Where do igneous rocks originate?
Where do igneous rocks originate? How are they formed? What are the two categories of igneous rocks? What are the distinguishing characteristics between the two categories of rocks? Basically, igneous rocks are formed after the cooling and solidification of molten rock or magma. Their formation may or may not involve crystallization. Generally, igneous rocks are represented by an interconnecting group of minerals that are silicate in nature. There are two categories of igneous rocks: intrusive and extrusive.
Intrusive igneous rocks originate from magma that is cooled and solidified within the earth or beneath the earth’s surface. Basically, the magma below the earth’s surface is surrounded by country rocks, which are already pre-existing. The cooling of the magma then makes the rocks coarse-grained. Some examples of intrusive igneous rock formations are batholiths and laccoliths, among others. On the other hand, extrusive igneous rocks are rocks that are formed on the surface of the earth and result from the rocks’ partial melting inside the crust and the mantle.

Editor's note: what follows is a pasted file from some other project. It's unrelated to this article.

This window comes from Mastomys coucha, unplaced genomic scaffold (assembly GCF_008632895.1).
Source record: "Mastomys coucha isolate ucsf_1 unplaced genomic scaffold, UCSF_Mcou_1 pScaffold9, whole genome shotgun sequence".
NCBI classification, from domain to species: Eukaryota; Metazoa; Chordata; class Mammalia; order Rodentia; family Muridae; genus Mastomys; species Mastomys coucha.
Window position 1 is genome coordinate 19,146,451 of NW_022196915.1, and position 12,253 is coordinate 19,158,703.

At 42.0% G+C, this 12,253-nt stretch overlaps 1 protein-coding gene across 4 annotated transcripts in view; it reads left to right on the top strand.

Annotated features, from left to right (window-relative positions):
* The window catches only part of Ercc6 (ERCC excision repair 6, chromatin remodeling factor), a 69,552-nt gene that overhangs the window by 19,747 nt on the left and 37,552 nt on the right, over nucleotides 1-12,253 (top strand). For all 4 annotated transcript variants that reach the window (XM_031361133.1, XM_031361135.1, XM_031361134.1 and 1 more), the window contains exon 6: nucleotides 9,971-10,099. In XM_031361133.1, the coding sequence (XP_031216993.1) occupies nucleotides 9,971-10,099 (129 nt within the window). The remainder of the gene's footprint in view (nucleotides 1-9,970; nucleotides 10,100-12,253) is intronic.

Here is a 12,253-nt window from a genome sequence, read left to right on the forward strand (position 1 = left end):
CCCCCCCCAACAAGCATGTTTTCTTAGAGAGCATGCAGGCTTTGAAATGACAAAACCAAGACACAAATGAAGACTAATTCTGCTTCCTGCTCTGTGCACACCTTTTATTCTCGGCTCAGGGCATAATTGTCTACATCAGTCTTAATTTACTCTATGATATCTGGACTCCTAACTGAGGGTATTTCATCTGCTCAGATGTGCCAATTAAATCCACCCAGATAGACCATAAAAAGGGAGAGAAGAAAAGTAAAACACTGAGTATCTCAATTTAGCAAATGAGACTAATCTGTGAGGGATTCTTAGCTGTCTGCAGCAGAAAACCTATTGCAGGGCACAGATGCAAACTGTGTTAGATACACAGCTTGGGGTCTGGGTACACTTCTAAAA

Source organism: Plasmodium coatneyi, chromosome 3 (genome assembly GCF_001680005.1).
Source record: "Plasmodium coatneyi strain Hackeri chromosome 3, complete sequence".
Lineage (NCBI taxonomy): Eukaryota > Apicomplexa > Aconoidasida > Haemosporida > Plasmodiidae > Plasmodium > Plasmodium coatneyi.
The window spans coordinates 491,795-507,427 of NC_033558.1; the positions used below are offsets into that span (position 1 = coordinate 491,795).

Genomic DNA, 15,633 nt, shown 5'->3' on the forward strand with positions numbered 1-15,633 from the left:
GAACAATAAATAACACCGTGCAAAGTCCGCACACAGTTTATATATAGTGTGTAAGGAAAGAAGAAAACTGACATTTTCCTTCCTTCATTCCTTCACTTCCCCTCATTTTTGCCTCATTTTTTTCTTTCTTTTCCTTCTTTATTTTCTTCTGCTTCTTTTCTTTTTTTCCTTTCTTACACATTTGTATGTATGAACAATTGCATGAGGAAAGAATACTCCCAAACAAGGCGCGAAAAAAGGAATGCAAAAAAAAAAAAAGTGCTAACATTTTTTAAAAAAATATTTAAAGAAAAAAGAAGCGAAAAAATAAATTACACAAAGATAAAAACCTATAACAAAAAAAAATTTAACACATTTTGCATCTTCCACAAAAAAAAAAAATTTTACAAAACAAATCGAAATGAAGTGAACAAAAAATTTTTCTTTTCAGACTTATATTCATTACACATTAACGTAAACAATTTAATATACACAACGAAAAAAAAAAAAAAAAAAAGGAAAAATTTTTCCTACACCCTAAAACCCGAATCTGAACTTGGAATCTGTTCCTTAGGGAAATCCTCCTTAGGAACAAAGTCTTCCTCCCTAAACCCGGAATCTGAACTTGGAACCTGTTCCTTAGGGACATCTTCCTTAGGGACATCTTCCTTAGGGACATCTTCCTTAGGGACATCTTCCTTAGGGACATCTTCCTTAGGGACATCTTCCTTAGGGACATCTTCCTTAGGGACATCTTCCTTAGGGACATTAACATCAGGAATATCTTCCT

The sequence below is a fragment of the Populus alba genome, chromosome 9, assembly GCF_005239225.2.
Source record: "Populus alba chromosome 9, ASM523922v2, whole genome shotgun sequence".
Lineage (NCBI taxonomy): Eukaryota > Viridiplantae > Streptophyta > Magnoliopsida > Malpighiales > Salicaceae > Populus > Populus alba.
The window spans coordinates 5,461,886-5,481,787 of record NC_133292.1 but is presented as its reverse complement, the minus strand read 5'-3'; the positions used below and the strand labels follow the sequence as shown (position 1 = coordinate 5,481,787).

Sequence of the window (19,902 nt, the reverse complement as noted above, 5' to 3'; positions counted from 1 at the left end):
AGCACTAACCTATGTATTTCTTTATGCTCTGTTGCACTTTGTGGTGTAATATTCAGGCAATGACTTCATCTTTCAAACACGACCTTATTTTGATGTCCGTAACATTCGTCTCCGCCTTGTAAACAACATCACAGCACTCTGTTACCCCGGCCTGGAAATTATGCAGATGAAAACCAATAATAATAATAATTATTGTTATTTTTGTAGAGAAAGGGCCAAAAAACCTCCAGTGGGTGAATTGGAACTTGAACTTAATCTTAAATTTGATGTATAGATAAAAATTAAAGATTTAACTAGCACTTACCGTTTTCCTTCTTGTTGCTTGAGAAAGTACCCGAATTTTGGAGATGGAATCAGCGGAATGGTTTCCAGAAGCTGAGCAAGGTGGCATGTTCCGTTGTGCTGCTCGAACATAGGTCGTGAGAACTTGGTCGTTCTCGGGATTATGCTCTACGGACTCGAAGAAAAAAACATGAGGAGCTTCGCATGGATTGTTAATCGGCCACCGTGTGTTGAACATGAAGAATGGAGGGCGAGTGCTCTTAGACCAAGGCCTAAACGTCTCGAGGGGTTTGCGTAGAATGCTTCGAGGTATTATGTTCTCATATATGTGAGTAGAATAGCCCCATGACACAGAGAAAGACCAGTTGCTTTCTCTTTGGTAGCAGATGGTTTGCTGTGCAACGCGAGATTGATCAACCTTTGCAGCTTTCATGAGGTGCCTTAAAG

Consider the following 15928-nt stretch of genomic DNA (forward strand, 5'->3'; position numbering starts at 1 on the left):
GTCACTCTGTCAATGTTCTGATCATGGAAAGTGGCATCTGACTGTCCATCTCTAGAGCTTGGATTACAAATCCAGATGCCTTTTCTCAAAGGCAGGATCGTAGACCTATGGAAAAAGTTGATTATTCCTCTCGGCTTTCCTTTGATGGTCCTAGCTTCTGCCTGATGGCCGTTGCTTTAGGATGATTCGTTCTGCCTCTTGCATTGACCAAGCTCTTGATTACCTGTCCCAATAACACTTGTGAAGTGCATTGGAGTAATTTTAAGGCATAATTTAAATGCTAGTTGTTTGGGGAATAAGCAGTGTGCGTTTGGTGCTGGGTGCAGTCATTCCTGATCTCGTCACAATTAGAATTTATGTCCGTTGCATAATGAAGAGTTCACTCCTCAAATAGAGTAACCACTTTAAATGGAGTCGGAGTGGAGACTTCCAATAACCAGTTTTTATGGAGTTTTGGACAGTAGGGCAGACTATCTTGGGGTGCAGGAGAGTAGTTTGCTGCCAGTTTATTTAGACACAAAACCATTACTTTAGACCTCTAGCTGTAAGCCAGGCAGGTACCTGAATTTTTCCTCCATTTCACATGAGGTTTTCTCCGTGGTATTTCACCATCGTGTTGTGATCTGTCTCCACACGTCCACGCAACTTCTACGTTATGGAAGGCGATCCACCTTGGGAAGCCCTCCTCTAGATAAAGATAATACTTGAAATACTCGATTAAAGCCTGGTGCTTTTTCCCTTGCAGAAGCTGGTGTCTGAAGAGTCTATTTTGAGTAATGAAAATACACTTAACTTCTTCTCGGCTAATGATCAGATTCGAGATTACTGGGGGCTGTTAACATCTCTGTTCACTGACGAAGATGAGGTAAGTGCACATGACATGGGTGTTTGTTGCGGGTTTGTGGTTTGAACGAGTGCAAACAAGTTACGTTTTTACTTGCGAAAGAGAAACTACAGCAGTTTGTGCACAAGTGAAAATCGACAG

The melted material, which may or may not have gas bubbles and floating crystals, is termed magma. The reason the magma shoots upwards is because it generally less dense than rock from which it originated. After the magma reaches the surface, it may then extrude below the surface of water or air and at this point, it is then called lava. Certain examples of extrusive igneous rocks include basalt and rhyolite, among several others.Sample Essay of StudyFaq.com